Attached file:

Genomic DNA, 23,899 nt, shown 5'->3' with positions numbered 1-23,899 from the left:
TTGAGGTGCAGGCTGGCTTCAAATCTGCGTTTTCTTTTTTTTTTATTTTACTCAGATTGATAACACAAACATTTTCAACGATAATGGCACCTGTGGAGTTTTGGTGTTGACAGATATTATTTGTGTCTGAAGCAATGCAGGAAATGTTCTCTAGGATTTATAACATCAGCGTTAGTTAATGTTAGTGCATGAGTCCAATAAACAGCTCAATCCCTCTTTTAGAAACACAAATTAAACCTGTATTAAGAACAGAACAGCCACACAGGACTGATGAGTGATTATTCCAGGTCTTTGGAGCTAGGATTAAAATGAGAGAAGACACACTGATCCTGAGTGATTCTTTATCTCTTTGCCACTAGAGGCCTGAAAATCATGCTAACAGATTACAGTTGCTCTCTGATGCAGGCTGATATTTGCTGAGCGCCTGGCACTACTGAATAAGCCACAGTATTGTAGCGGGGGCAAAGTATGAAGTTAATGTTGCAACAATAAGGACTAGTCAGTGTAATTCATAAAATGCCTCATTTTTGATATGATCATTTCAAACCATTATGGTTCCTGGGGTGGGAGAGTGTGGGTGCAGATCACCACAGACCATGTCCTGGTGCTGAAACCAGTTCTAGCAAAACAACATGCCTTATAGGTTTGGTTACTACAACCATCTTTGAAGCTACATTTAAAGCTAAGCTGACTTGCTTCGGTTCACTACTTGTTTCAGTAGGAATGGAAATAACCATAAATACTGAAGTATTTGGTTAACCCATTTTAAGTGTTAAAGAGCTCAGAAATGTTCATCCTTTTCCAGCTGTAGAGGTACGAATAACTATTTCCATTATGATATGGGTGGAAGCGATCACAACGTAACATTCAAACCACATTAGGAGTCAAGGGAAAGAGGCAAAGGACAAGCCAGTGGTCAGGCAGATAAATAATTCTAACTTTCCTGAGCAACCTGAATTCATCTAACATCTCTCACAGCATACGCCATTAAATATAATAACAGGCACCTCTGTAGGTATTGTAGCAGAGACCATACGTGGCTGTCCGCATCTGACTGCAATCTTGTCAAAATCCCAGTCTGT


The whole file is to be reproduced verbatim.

Genomic DNA, 23,899 nt, shown 5'->3' with positions numbered 1-23,899 from the left:
TTGAGGTGCAGGCTGGCTTCAAATCTGCGTTTTCTTTTTTTTTTATTTTACTCAGATTGATAACACAAACATTTTCAACGATAATGGCACCTGTGGAGTTTTGGTGTTGACAGATATTATTTGTGTCTGAAGCAATGCAGGAAATGTTCTCTAGGATTTATAACATCAGCGTTAGTTAATGTTAGTGCATGAGTCCAATAAACAGCTCAATCCCTCTTTTAGAAACACAAATTAAACCTGTATTAAGAACAGAACAGCCACACAGGACTGATGAGTGATTATTCCAGGTCTTTGGAGCTAGGATTAAAATGAGAGAAGACACACTGATCCTGAGTGATTCTTTATCTCTTTGCCACTAGAGGCCTGAAAATCATGCTAACAGATTACAGTTGCTCTCTGATGCAGGCTGATATTTGCTGAGCGCCTGGCACTACTGAATAAGCCACAGTATTGTAGCGGGGGCAAAGTATGAAGTTAATGTTGCAACAATAAGGACTAGTCAGTGTAATTCATAAAATGCCTCATTTTTGATATGATCATTTCAAACCATTATGGTTCCTGGGGTGGGAGAGTGTGGGTGCAGATCACCACAGACCATGTCCTGGTGCTGAAACCAGTTCTAGCAAAACAACATGCCTTATAGGTTTGGTTACTACAACCATCTTTGAAGCTACATTTAAAGCTAAGCTGACTTGCTTCGGTTCACTACTTGTTTCAGTAGGAATGGAAATAACCATAAATACTGAAGTATTTGGTTAACCCATTTTAAGTGTTAAAGAGCTCAGAAATGTTCATCCTTTTCCAGCTGTAGAGGTACGAATAACTATTTCCATTATGATATGGGTGGAAGCGATCACAACGTAACATTCAAACCACATTAGGAGTCAAGGGAAAGAGGCAAAGGACAAGCCAGTGGTCAGGCAGATAAATAATTCTAACTTTCCTGAGCAACCTGAATTCATCTAACATCTCTCACAGCATACGCCATTAAATATAATAACAGGCACCTCTGTAGGTATTGTAGCAGAGACCATACGTGGCTGTCCGCATCTGACTGCAATCTTGTCAAAATCCCAGTCTGT